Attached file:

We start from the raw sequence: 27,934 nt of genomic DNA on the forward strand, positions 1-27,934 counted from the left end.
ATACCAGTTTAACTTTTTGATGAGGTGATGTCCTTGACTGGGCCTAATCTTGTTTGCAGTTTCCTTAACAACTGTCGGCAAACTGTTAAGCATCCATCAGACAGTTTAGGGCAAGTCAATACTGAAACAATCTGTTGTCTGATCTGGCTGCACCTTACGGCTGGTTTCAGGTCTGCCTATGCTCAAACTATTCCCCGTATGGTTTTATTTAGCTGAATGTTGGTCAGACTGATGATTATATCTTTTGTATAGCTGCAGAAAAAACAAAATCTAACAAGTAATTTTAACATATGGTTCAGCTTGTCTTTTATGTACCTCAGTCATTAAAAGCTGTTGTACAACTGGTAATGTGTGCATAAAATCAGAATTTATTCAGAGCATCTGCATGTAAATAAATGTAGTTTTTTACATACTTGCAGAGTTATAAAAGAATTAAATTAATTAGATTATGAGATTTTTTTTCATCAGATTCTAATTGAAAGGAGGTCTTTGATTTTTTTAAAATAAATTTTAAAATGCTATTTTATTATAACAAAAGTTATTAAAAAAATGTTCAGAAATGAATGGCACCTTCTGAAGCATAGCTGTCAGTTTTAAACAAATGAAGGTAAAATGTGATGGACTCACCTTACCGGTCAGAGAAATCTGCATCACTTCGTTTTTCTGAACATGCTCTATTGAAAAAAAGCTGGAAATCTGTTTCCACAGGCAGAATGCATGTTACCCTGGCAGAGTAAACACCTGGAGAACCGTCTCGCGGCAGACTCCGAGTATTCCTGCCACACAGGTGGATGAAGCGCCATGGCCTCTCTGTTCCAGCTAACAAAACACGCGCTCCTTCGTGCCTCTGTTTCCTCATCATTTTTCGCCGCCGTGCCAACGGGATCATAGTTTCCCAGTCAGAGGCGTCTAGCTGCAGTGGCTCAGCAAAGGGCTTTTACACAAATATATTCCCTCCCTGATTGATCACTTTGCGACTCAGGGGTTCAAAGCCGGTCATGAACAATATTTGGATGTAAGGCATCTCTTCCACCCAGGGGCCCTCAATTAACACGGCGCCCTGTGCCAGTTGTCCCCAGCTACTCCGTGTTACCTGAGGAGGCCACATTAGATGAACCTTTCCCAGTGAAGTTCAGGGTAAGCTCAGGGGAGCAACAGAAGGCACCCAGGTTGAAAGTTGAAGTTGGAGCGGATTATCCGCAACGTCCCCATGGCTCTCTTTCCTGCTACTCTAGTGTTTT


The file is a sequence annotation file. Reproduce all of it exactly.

We start from the raw sequence: 27,934 nt of genomic DNA on the forward strand, positions 1-27,934 counted from the left end.
ATACCAGTTTAACTTTTTGATGAGGTGATGTCCTTGACTGGGCCTAATCTTGTTTGCAGTTTCCTTAACAACTGTCGGCAAACTGTTAAGCATCCATCAGACAGTTTAGGGCAAGTCAATACTGAAACAATCTGTTGTCTGATCTGGCTGCACCTTACGGCTGGTTTCAGGTCTGCCTATGCTCAAACTATTCCCCGTATGGTTTTATTTAGCTGAATGTTGGTCAGACTGATGATTATATCTTTTGTATAGCTGCAGAAAAAACAAAATCTAACAAGTAATTTTAACATATGGTTCAGCTTGTCTTTTATGTACCTCAGTCATTAAAAGCTGTTGTACAACTGGTAATGTGTGCATAAAATCAGAATTTATTCAGAGCATCTGCATGTAAATAAATGTAGTTTTTTACATACTTGCAGAGTTATAAAAGAATTAAATTAATTAGATTATGAGATTTTTTTTCATCAGATTCTAATTGAAAGGAGGTCTTTGATTTTTTTAAAATAAATTTTAAAATGCTATTTTATTATAACAAAAGTTATTAAAAAAATGTTCAGAAATGAATGGCACCTTCTGAAGCATAGCTGTCAGTTTTAAACAAATGAAGGTAAAATGTGATGGACTCACCTTACCGGTCAGAGAAATCTGCATCACTTCGTTTTTCTGAACATGCTCTATTGAAAAAAAGCTGGAAATCTGTTTCCACAGGCAGAATGCATGTTACCCTGGCAGAGTAAACACCTGGAGAACCGTCTCGCGGCAGACTCCGAGTATTCCTGCCACACAGGTGGATGAAGCGCCATGGCCTCTCTGTTCCAGCTAACAAAACACGCGCTCCTTCGTGCCTCTGTTTCCTCATCATTTTTCGCCGCCGTGCCAACGGGATCATAGTTTCCCAGTCAGAGGCGTCTAGCTGCAGTGGCTCAGCAAAGGGCTTTTACACAAATATATTCCCTCCCTGATTGATCACTTTGCGACTCAGGGGTTCAAAGCCGGTCATGAACAATATTTGGATGTAAGGCATCTCTTCCACCCAGGGGCCCTCAATTAACACGGCGCCCTGTGCCAGTTGTCCCCAGCTACTCCGTGTTACCTGAGGAGGCCACATTAGATGAACCTTTCCCAGTGAAGTTCAGGGTAAGCTCAGGGGAGCAACAGAAGGCACCCAGGTTGAAAGTTGAAGTTGGAGCGGATTATCCGCAACGTCCCCATGGCTCTCTTTCCTGCTACTCTAGTGTTTT